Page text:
When turned on, this feature will learn your email reading habits (within Outlook or Outlook Web App) and move less important emails into a 'Clutter' folder where they can be ignored or reviewed later. Most of the mail going into the folder should be bulk mail (advertisements) and messages from mailing lists. However, you will want to periodically check the Clutter folder as it may move legitimate email into this folder.
Each person controls whether to turn Clutter on or off. You control Clutter from the Outlook on the web options menu. Clutter begins taking actions once it has sufficiently learned your work style and can confidently begin working for you. If you later find Clutter isn’t for you, it can be turned off any time.
Turn Clutter on/off.
Important: The messages within the clutter folder will remain in this folder even after the clutter feature has been turned off. If you want to save them in another folder, they will have to be manually moved.
Yes, once it is enabled for a mailbox. But it takes time for a good set of signals to be accumulated for Clutter to learn what is important to an individual user. You can help accelerate the process by acting as a form of “manual Clutter” just after the feature is enabled by moving items into the Clutter folder or by marking messages as Clutter. Clutter will learn from your actions and will begin to mimic them as new mail arrives. In general, the more messages you mark or move, the more evidence you provide for Clutter to analyze and the quicker it will be in understanding how you process email. It's also fair to say Clutter might require to observe how you process a couple of hundred messages before it is really useful.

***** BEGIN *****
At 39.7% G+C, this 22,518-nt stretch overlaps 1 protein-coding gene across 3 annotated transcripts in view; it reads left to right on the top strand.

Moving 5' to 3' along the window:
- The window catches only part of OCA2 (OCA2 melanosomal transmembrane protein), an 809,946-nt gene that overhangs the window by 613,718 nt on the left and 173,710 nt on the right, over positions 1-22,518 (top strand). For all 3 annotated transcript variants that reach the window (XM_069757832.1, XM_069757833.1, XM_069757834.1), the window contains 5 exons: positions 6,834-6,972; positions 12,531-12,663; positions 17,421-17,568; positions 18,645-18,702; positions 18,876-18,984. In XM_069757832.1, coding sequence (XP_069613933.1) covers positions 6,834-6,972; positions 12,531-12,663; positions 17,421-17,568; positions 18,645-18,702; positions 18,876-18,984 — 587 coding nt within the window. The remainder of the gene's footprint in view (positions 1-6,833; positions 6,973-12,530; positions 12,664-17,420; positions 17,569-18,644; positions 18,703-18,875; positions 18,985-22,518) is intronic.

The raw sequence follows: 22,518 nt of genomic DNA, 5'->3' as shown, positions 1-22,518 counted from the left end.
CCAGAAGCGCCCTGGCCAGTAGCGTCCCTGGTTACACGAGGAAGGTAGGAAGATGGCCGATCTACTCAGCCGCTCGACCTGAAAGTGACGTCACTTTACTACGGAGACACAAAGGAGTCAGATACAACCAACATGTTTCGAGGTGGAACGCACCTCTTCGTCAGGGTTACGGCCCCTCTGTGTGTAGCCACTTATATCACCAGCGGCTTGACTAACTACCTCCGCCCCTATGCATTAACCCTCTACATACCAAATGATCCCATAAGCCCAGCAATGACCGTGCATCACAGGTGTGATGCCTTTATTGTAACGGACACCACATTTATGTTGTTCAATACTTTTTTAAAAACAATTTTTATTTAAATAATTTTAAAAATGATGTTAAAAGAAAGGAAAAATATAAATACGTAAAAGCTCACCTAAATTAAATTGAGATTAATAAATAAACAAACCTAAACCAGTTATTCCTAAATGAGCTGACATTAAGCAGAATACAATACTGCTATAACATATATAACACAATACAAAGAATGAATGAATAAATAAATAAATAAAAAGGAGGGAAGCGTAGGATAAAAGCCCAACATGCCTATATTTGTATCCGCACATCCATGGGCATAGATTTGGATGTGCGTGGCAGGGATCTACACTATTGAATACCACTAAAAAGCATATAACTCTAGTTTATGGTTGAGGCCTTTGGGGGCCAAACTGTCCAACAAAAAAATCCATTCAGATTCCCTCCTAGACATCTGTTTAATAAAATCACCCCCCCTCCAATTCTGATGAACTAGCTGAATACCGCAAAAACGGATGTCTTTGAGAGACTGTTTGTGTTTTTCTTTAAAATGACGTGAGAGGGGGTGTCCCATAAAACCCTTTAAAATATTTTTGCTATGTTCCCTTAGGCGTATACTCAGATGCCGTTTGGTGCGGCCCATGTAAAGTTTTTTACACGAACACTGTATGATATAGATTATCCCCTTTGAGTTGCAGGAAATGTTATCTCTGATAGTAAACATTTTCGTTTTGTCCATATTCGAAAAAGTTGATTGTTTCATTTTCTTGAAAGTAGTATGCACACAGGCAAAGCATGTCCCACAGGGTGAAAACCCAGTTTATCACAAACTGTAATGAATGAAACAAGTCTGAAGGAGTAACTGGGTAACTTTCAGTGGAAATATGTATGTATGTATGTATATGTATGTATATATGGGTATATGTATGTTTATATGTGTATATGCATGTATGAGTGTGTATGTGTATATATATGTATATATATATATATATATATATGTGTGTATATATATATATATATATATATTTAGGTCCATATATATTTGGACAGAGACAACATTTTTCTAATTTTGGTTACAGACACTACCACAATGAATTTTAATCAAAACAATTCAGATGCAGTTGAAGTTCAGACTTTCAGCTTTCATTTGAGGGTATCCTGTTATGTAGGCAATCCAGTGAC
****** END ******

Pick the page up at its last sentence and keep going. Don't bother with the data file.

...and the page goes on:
Learn more about Clutter and view FAQ.
Anyone can enable Clutter but it really won't do much good for people who only receive a small number of messages daily. For one thing, it's much easier for a human to process a small Inbox. But more importantly, Clutter won't have sufficient information for it to make good decisions on your behalf. In a nutshell, Clutter delivers best value to people who receive more than a hundred messages daily and especially so for people who tend to leave everything in the Inbox. If you're someone who processes email immediately after it arrives and either delete or file a message in an appropriate folder, you might not get much value from Clutter. The same is true if you have the habit of leaving email in the Inbox and set the read/unread status to track tasks, which might generate some pretty confusing signals for Clutter!
Microsoft is working on ways to identify the users who will best benefit from Clutter and how to inform these users that the feature is available. Perhaps they'll receive a message from Office 365 outlining how Clutter works and an invitation to enable it.
Introducing automatic processing of email contains some risk that an important message might not be processed correctly. For most users the risk is low but it is conceivable that users who handle highly confidential or time-sensitive information might run into a situation where a message that should receive human attention in a certain timeframe does not. For example, people working on a corporate merger or acquisition often receive opinions and advice from external legal or accounting firms. It would be a bad thing if one of these messages was mis-categorized by a tool like Clutter (or deemed to be junk mail). For this reason, it is generally advise that super-sensitive mailboxes receive care and attention from human beings rather than machines.
Users will receive one summary notification per week and up to one message per day when new message types are moved to Clutter, i.e. the first time a message from given distribution list is moved. The notifications are delivered to your inbox to ensure you can stay informed across the range clients you might use, including Outlook desktop and mobile email clients.